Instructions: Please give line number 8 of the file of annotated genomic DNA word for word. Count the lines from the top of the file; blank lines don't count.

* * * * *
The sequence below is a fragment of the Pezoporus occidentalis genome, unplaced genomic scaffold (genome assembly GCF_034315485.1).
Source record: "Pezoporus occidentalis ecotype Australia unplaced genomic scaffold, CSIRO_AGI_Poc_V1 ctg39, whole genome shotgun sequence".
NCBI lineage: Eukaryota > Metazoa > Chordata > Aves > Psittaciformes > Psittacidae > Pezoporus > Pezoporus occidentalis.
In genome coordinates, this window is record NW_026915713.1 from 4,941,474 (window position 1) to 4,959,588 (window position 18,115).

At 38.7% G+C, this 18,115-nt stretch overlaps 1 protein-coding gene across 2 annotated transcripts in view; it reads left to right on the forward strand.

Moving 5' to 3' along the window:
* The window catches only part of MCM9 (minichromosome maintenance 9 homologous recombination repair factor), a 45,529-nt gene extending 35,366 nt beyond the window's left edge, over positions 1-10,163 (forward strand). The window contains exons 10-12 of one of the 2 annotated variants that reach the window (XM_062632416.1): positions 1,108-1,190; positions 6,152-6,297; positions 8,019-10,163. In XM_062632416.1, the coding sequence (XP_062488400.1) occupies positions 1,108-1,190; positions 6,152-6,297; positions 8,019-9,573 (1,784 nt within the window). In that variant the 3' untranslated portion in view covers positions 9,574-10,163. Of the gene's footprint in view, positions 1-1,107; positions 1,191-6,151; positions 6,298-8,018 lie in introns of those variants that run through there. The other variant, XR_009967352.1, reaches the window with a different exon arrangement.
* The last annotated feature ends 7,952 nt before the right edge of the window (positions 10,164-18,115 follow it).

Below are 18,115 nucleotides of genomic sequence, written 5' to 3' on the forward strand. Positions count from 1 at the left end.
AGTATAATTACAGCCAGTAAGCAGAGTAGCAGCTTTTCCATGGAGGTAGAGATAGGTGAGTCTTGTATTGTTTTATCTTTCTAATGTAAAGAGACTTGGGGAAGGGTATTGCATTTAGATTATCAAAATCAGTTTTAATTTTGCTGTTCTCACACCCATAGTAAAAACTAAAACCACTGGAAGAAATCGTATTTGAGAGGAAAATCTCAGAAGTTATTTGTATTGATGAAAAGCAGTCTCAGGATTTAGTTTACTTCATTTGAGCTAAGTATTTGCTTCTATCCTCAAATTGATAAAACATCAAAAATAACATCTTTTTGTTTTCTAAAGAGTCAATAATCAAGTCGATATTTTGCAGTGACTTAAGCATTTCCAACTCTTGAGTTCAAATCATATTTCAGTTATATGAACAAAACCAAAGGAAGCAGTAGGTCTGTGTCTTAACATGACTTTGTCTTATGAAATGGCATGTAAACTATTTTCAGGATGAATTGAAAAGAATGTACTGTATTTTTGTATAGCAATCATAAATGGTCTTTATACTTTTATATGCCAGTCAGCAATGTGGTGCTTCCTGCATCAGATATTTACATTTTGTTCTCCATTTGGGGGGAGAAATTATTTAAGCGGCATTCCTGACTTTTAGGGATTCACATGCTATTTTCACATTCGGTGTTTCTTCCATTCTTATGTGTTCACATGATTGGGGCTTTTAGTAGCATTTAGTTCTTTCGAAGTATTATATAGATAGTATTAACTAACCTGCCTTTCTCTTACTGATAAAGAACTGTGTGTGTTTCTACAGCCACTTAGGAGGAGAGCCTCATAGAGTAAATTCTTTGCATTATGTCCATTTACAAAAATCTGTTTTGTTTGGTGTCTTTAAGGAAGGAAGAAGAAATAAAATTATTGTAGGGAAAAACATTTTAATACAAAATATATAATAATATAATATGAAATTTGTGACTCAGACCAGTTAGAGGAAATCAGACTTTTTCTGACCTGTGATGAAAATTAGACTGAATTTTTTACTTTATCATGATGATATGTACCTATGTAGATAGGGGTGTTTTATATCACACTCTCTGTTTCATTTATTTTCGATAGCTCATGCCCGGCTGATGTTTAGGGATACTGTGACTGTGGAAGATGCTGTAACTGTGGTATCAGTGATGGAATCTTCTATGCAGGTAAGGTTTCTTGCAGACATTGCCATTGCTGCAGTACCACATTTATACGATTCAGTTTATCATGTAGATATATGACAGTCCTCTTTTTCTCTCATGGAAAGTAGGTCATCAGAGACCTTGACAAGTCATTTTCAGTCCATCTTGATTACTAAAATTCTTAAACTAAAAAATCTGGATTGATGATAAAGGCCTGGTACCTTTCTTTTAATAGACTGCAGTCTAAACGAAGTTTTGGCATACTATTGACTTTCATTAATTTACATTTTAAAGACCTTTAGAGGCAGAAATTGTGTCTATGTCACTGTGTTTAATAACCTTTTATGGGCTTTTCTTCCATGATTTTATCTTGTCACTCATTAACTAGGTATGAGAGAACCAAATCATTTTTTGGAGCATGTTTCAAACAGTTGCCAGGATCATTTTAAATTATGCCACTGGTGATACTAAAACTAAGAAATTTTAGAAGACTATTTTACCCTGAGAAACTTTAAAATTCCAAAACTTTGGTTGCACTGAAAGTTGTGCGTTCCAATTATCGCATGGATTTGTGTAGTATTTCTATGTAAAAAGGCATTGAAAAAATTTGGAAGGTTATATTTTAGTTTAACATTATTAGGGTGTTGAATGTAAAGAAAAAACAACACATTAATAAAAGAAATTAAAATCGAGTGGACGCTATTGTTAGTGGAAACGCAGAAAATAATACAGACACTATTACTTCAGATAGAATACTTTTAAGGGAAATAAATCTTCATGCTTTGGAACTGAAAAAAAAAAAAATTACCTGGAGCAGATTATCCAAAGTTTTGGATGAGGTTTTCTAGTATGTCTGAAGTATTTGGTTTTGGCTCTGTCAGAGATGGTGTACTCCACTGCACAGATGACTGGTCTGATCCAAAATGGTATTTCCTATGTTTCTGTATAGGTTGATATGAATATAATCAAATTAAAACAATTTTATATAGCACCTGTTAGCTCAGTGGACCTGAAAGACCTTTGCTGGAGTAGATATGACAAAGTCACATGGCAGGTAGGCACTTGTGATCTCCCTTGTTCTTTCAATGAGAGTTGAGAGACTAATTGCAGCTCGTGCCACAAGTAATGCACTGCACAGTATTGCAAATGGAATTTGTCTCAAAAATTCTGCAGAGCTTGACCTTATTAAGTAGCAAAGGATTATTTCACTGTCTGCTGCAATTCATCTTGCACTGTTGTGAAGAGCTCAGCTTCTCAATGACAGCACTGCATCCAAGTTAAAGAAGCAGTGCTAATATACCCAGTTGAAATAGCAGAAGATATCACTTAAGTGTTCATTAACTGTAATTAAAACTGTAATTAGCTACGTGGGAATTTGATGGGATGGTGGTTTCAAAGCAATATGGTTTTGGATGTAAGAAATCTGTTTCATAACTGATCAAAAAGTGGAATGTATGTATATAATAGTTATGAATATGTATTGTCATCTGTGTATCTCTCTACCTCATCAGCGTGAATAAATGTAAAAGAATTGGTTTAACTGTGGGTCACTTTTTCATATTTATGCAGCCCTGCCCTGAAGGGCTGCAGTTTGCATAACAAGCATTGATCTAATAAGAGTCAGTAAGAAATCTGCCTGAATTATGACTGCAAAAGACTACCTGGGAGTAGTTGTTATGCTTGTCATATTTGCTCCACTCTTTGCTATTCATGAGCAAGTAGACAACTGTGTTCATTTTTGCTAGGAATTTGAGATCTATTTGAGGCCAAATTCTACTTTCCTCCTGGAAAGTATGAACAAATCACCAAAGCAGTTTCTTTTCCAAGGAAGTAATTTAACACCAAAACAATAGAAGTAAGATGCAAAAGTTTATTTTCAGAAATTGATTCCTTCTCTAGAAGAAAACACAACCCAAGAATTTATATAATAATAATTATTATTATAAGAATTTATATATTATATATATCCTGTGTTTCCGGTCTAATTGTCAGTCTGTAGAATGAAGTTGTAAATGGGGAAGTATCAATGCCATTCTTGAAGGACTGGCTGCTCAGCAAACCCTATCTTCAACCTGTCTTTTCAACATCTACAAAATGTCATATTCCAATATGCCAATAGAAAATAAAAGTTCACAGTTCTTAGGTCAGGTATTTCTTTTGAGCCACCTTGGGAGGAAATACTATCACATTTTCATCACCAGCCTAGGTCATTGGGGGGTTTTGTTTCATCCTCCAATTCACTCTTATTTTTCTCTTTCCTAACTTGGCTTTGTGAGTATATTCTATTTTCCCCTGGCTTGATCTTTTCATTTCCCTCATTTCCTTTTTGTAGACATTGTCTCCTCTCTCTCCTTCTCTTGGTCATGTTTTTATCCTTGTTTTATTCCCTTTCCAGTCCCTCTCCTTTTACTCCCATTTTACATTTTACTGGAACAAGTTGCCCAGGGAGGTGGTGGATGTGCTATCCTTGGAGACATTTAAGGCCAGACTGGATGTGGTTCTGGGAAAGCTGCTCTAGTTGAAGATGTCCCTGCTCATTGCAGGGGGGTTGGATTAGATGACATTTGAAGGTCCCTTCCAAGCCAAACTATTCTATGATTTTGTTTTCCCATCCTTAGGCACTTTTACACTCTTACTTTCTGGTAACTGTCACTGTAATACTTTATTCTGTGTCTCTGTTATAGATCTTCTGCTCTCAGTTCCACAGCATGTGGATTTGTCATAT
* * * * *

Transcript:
* The last annotated feature ends 7,952 nt before the right edge of the window (positions 10,164-18,115 follow it).